THE Wal-Mart-ization of banking may or may not turn out to be what the average checking and savings customer really wants. But those who have been looking to the big banks and their wannabes to manage trust funds and other large investment portfolios are beginning to head for the door.
Trust and investment services used to be loss leaders designed to bring wealthy customers into banks. The banks showered so much personal attention on customers that profitability was virtually out of the question.
That was when banking was a ''relationship business.'' For 60 years the number of banks remained steady at around 14,000. Then in the 1980s the interstate banking barriers started springing leaks. The number of banks now stands at less than 11,000, and experts guess the final number will be anywhere from 8,000 to half that number. The number of branches, however, has grown from 54,000 to 67,000 in just 13 years.
It hasn't been lost on the hungry merger-created giants that in the next 20 years $8 trillion will be inherited by Americans, with more than 15 percent of beneficiaries receiving an average of $470,000. Since most people will not have managed assets of that size before, they will need expert help. Not surprisingly, banks now are viewing trust services as profit centers, and they are making the changes needed to squeeze more black ink from investment management onto the bottom line.
The trouble is, customers are the ones getting squeezed. Trust customers still demand serious service, but high-quality attention in the big banks is being reserved more and more for the largest clients.
When a merger occurs, the local trust officer, familiar to a community, may now find herself unable to control the quality of service offered -- if she stays with her new employer at all. Small trust accounts, which before received individual attention from trust personnel, may now be consolidated with others or put into mutual funds and relocated to the home office, reachable only by an 800 number. Trust officers may be loaded with so many accounts that they have little time for individual care of each. At some banks, accounts as large as half a million dollars have been dropped altogether as too small. As the size of banks rises, so does the importance of committees, which must approve nearly every decision, turning special customer requests into exasperating marathons of unreturned phone calls and delayed plans.
Trust officers who have been forced to take on hundreds of additional accounts and cut back on customer service have started to rebel. Many of them are starting independent trust companies. Their goal: Fill the customer-service void created by the bank mergers.
The rapid growth in the number of independent trust companies is testament to the power of this phenomenon. The Chicago-based Association of Independent Trust Companies started in 1989 with just 16 members. Today it boasts 60. Meanwhile, according to the association's president, Bill Beedle, president of the Manchester Trust Bank in Lakehurst, N.J., the size of the whole industry stands at more than 300 companies, nearly double its size just three years ago.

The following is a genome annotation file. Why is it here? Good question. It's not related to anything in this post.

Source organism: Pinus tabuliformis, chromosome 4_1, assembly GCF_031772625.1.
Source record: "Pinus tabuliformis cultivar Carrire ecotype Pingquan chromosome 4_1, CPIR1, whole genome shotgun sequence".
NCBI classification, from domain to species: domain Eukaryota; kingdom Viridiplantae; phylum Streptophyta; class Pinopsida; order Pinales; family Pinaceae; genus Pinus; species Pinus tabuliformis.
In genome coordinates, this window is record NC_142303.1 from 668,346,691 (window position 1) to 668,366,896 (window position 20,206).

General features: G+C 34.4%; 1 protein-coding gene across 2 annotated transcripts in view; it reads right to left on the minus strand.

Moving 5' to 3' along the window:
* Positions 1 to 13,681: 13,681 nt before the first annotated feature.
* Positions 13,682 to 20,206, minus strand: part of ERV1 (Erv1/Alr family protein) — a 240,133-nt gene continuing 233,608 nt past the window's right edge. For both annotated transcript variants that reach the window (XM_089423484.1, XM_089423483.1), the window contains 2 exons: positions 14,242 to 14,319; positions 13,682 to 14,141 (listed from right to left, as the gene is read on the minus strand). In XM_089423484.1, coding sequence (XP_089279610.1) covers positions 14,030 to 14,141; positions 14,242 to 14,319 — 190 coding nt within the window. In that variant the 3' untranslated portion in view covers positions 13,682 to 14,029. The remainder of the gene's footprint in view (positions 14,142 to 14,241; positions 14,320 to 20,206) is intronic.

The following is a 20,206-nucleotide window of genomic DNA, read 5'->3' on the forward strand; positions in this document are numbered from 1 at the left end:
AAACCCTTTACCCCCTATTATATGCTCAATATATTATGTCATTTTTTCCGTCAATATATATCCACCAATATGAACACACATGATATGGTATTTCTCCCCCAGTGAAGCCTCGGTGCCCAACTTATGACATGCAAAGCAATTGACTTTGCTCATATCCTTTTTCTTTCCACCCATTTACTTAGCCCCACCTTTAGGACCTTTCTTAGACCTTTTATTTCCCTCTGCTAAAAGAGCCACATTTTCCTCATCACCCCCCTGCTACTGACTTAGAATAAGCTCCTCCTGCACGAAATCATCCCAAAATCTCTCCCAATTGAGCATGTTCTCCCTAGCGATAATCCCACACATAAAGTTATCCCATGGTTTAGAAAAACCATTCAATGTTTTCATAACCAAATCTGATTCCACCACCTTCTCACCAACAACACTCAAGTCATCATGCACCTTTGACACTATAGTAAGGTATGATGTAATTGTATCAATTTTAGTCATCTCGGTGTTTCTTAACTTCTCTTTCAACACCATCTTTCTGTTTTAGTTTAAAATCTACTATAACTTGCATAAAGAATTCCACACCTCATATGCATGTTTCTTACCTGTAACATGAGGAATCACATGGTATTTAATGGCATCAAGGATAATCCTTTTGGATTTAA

Mr. Beedle says 20 percent of his business every year comes from people who are tired of the impersonal service of bigger banks and brokerage houses. He cites a large Pennsylvania bank that bought a community bank in New Jersey. Trust accounts smaller than $250,000, formerly handled by a trust officer in the community, are now handled at the bank's headquarters. All 401(k) accounts below $500,000 have been dropped.
Beedle's business is booming. ''We get the money most bigger companies don't care about,'' he says. ''We take accounts of $40,000 and $50,000 because I know they will grow into $500,000.''
In my own case, I thank the egos of bank presidents everyday. Sixty percent of my clients came to me because they were fed up with how they had been treated at big banks. One third of those came specifically because a recent merger had caused the customer service climate at the bank to deteriorate.
In 1990 I left a major bank to start my company because I saw firsthand what was happening. Customers of the bank's trust department were being treated impersonally, subjected to committee decisions that were not reached for weeks, when action could have been taken in hours. Because account loads were so heavy, our officers had no time to treat customers as individuals. What should have been basic services, such as taking tax needs into account or tailoring portfolios to special circumstances, had become rare.
All we could do was ''put out fires.''
If banks want to keep getting bigger in order to be competitive with each other, I really don't mind. If they want to streamline their trust departments until every function is as close to automated as possible, that's fine, too. They are creating a lot of business for me and for my fellow independents.